In a recent study published in the Proceedings of the National Academy of Sciences, researchers shed light on a compelling connection between pregnancy and the aging process in women.

The study, led by Calen Ryan, an associate research scientist at the Columbia University Ageing Center, suggests that women who have experienced pregnancy may exhibit more signs of biological aging compared to those who haven’t. Intriguingly, the research also indicates that the aging process may accelerate with multiple pregnancies.

Ryan commented on the findings, stating, “We’re discovering that pregnancy leaves lasting effects on the body. While not all are negative, it appears to heighten the risk of certain diseases and overall mortality.”


Up Next

Unlocking Hoarding Disorder: Understanding, Support, and Effective Solutions

Substance Use in High Schoolers

Hoarding disorder, a mental health condition characterized by persistent difficulty in parting with possessions and accumulating excessive clutter, affects millions of individuals worldwide. Here’s what you need to know about this often misunderstood disorder and how to support those who struggle with it.

Defining Hoarding Disorder:

Hoarding disorder is a complex mental health condition marked by a compulsive urge to accumulate possessions, leading to overwhelming clutter and difficulty discarding items.

According to experts like Brad Schmidt and Gregory Chasson, individuals with hoarding disorder often experience distress at the thought of parting with their belongings and may also have a strong desire to acquire new items.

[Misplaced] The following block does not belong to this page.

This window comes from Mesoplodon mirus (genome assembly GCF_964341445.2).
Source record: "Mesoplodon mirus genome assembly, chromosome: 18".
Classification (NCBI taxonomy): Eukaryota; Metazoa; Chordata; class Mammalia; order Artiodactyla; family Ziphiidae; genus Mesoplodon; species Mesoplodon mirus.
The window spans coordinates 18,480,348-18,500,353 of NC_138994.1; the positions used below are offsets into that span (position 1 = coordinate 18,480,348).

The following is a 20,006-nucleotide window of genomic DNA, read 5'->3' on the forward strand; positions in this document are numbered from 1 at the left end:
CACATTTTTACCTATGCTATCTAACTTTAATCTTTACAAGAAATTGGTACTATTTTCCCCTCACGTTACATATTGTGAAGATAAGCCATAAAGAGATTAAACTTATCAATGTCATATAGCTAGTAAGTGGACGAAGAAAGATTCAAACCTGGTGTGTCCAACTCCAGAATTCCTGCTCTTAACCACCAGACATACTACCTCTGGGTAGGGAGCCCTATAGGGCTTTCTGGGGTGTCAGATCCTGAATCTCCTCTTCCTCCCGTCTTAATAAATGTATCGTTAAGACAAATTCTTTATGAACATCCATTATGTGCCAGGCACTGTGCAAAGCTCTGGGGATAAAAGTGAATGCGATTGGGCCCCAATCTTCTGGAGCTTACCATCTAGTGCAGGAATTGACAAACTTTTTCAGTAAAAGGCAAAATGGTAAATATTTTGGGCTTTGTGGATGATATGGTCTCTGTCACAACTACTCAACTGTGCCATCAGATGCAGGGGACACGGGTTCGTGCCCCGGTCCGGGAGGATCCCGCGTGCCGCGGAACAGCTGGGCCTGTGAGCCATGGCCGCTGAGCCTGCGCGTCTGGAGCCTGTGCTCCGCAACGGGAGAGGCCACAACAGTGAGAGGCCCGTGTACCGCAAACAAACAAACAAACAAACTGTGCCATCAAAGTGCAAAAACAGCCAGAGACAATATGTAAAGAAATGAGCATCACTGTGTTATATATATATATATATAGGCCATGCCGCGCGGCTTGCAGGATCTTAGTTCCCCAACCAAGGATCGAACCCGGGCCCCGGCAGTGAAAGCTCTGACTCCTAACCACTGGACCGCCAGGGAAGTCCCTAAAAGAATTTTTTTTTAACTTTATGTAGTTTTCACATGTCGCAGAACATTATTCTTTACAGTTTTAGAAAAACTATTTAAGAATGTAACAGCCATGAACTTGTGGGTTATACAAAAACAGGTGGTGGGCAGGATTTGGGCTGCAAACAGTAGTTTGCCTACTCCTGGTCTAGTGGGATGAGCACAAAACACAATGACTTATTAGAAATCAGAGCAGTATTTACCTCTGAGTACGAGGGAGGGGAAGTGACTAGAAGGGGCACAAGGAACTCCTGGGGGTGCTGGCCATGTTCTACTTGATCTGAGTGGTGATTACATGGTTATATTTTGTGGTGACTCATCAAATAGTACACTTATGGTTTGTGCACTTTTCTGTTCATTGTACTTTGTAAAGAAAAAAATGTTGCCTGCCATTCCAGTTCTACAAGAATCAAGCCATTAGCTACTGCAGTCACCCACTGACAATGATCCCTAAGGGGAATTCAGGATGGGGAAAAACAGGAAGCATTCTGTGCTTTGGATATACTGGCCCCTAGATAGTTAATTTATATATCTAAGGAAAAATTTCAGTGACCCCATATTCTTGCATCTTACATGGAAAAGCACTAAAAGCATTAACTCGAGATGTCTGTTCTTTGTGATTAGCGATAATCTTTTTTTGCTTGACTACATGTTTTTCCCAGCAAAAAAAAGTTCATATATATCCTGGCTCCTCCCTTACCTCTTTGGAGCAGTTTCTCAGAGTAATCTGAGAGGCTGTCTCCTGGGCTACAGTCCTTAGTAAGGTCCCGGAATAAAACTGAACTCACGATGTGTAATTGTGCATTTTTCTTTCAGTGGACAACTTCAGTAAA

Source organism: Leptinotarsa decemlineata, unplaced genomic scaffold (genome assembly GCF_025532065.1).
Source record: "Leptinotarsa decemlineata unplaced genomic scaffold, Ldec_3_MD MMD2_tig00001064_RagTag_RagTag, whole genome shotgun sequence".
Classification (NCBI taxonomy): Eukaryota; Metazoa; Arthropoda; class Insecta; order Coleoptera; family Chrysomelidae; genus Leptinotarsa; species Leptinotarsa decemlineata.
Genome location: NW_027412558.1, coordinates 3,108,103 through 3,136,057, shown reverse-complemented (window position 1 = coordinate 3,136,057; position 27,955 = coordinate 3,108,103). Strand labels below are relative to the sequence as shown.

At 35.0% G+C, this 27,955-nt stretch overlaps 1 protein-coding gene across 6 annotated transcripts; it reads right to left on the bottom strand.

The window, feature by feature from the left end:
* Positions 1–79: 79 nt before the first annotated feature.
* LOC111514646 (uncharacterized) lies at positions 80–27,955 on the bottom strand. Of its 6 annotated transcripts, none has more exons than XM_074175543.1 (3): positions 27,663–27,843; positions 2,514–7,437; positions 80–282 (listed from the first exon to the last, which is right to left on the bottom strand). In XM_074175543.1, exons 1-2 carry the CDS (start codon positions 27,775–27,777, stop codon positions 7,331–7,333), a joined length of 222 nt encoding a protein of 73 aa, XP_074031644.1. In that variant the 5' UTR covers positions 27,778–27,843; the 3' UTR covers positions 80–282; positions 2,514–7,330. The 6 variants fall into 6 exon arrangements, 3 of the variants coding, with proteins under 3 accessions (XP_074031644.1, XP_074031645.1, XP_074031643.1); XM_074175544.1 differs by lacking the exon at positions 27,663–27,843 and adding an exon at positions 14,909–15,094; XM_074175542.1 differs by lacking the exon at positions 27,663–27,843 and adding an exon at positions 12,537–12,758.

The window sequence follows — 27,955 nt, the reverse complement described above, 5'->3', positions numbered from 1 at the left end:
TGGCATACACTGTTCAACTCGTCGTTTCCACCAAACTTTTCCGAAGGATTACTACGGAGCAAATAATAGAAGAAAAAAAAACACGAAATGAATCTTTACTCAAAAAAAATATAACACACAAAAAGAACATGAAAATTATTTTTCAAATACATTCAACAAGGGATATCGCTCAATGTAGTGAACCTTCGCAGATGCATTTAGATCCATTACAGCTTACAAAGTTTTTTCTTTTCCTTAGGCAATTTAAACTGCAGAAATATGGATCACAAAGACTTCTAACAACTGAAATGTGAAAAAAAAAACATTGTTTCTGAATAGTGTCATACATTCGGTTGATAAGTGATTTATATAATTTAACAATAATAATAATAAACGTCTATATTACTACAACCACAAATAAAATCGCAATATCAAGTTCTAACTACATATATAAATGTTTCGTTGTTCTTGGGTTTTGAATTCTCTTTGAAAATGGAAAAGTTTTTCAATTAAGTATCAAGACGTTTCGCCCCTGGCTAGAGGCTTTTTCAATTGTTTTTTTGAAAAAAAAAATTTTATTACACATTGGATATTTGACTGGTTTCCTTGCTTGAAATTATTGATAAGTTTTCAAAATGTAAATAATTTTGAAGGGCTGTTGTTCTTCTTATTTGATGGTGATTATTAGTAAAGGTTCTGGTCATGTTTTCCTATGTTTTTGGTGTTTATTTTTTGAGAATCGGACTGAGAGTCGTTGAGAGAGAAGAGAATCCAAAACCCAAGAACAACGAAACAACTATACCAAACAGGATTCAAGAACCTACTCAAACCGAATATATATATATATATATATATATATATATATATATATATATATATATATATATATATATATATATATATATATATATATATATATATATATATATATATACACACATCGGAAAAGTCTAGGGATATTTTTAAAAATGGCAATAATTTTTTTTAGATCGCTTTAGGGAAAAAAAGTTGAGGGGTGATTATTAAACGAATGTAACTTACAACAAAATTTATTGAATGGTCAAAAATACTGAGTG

Up Next

Understanding Cherophobia: Signs, Causes, and Coping Strategies

Substance Use in High Schoolers

Cherophobia, a condition characterized by an aversion to happiness, has garnered attention for its impact on mental well-being.

Derived from the Greek word “Chairo,” meaning “I rejoice,” cherophobia manifests as an irrational fear of experiencing joy. Therapist Carolyn Rubenstein explains that this fear often stems from anxious thoughts associated with past trauma or childhood experiences linking happiness to negative outcomes.

Signs of Cherophobia

Recognizing the signs of cherophobia is crucial for identifying individuals who may be struggling with this condition:

Feelings of Guilt and Unworthiness: Those with cherophobia experience guilt and unwor

Up Next

Stress Can Lead to Cortisol Belly: Here’s How to Fix It

Substance Use in High Schoolers

Stress can affect our lives in many ways, from our mental health to our relationships, but it can also lead to physical symptoms such as ‘cortisol belly’. Cortisol belly, named after the stress hormone, has been widely discussed on social platforms such as TikTok, with users and experts explaining how it occurs, and theorizing what could be done about it.

While you may not have heard of the term ‘cortisol belly’ before, you might have heard of stubborn belly fat or stress belly, which are essentially the same thing. This is because it refers to the accumulation of visceral adipose tissue around the stomach, which has been linked to prolonged exposure to elevated levels of the stress hormone, cortisol.

What Is Cortisol Belly?

According to dietitian